3-) 1999UG5. As a consequence of approaches to Saturn that I detailed in my previous research (see above reference), this orbit is probably chaotic before the year A.D. 1300, so the positions given by Riyal should not be used before that year.

4-) 2000EC98. This orbit seems to be chaotic before A.D. 1418, when it is at perihelion, so obviously it is a consequence of an approach to Saturn

5-) 2000GM137.  Its orbital period (and semimajor axis) seems to jump slightly after its perihelion in A.D. 1564, but the orbit looks stable until the perihelion around the year 85 B.C.

6-) 2001PT13. This centaur reaches perihelion around 1930. This brings it close to Saturn, and the result is a jump in the semimajor axis before 1925 (the period changes from 34 years today to 38 years), but the change doesn't make the orbit chaotic.. There is another change in 1132. PT13's instability  is probably very similar to that of UG5, and requires more investigation.


Date: Wed, 07 May 2003 22:38:12 -0600
Subject: [Centaurs] chaotic centaurs: controlled by Saturn

1-) 1999XX143... The closest approach is in January of A.D. 1165, to a distance of 0.066 AU. This is extremely close. XX143 "disappears" before that, or in other words, 1999XX143 "was born" around 1164. What its orbit may have been before that nobody knows; it may even had been one of the many satellites of Saturn. Its present diameter is near 80-100 Km.

3-) 1999UG5... UG5 is right now at the time of its closest approach to Saturn since at least A.D. 360. The closest distance of 0.46 AU was reached around May 2002. Before that, it had reached a distance of 0.48 AU around July 1314. Every new integration of UG5 produces very different results for dates before A.D. 1300, so it is safe to assert that its orbit is definitely chaotic before that time.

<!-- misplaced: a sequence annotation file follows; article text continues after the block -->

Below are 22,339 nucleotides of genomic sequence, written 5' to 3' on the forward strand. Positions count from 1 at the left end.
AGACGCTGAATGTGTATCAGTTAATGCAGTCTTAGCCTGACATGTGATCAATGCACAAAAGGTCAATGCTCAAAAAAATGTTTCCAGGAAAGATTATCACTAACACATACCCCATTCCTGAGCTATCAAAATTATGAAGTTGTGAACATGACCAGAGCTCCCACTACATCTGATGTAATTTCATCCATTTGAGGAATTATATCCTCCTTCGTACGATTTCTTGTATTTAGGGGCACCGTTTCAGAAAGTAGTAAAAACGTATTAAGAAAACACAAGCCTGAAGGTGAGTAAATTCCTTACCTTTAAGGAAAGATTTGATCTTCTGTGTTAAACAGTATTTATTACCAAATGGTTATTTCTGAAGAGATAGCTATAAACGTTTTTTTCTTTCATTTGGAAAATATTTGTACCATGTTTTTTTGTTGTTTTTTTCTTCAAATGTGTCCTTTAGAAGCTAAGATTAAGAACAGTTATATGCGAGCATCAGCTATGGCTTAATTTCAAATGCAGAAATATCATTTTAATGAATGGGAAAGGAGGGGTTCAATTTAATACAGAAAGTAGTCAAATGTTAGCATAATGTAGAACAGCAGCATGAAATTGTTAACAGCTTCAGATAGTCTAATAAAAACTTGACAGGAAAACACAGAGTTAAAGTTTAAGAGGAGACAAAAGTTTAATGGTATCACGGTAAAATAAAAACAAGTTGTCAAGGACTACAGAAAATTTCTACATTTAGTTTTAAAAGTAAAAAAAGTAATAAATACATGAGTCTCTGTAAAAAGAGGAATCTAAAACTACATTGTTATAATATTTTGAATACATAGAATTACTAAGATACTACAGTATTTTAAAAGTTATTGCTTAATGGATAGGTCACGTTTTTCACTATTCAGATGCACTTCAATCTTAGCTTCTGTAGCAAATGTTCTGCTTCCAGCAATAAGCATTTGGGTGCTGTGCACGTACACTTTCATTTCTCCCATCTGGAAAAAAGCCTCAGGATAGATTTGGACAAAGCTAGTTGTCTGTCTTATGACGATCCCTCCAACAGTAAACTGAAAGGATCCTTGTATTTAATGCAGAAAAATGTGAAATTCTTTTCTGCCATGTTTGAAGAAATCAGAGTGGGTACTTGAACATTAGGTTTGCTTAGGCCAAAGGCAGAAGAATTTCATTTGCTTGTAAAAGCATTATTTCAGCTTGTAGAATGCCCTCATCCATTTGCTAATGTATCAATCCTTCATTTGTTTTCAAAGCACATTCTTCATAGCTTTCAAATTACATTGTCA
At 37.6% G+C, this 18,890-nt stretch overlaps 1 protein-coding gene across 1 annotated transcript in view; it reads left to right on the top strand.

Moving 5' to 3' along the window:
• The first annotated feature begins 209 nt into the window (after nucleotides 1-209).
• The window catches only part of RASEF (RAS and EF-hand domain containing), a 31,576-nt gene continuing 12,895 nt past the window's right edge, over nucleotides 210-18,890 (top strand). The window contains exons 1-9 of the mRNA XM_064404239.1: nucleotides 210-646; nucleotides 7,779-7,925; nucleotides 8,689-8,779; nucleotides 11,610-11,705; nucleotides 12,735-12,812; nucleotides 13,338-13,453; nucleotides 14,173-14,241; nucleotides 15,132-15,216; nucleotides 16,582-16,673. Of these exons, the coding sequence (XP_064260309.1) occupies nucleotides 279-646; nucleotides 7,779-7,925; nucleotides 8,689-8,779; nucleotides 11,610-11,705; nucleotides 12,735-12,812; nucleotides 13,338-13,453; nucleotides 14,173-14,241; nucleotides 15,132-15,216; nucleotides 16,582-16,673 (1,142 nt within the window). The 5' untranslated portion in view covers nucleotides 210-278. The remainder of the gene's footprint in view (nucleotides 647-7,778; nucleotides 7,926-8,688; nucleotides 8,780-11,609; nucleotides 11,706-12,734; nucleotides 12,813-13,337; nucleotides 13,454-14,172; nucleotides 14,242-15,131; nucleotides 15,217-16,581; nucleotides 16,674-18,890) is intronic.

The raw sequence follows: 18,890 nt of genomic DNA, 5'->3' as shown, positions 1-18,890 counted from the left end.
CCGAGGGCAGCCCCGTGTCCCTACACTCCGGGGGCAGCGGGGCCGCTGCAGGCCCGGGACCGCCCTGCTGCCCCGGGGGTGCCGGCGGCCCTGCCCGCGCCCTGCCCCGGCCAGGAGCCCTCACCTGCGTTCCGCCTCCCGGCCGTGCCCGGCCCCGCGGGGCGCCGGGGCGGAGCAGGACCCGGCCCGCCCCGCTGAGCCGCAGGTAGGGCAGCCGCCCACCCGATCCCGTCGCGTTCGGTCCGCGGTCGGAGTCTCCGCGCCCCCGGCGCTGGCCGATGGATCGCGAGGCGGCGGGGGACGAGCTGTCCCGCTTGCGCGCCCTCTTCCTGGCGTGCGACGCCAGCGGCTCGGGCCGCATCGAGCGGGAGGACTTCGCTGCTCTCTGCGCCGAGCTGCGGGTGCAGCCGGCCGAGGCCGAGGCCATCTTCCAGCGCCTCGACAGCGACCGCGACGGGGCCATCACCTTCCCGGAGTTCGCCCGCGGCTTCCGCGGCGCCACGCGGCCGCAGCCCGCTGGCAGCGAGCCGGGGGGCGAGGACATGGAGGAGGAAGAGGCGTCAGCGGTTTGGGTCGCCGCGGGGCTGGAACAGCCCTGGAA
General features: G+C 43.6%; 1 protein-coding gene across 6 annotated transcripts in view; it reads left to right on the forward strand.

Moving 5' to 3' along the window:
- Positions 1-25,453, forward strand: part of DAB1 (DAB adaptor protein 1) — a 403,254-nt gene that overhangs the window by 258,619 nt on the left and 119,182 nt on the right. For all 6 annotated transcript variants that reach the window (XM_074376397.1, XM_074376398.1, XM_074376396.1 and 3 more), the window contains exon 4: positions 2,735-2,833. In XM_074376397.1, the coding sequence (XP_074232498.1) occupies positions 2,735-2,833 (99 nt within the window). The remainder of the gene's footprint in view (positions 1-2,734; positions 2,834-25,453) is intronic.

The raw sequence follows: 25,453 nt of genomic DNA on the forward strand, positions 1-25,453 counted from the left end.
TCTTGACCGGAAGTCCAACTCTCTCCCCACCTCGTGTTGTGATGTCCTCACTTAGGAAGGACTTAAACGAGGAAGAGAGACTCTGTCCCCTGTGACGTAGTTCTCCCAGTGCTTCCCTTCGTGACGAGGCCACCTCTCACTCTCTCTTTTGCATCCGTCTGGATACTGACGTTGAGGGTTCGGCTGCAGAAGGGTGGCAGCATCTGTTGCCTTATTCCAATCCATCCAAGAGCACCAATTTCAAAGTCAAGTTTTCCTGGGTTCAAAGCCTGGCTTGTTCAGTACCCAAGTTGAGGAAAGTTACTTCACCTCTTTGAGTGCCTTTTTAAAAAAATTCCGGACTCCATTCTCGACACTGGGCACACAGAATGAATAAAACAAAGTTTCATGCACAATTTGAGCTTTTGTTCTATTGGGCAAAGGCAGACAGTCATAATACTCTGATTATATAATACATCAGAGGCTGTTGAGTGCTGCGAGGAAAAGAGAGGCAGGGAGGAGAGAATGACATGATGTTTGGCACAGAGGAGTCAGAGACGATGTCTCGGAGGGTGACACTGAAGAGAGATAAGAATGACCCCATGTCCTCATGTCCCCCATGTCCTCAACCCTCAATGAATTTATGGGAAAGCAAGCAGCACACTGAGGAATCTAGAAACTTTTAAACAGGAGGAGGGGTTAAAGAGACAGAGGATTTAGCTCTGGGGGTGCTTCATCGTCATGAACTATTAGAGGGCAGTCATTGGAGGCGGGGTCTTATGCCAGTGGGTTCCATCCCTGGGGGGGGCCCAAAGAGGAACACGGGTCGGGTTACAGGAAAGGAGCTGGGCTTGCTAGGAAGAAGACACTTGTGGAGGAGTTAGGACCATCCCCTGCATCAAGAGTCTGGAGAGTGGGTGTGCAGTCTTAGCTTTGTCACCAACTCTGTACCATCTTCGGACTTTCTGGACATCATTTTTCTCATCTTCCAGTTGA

4-) 2000EC98... There is a minimum distance to Saturn of 0.1 A.U. in March of A.D. 1071, so its orbit is chaotic before that year. EC98 comes close to Jupiter too, so probably the instability observed in the semimajor axis before 1418 is a result of an approach to this planet. I will examine the close approaches to Jupiter in another post.

6-) 2001PT13... A distance to Saturn of 0.51 AU is reached near April 1924. Before that, the closest distance since A.D 360 is double that of 1924, and happens in A.D. 1129.  So apparently at least to A.D.360 the orbit is not chaotic. More study is needed in this case.


---------------------------------------------------- --
Date: Wed, 07 May 2003 23:53:27 -0600
Subject: [Centaurs] Re: chaotic centaurs: controlled by Saturn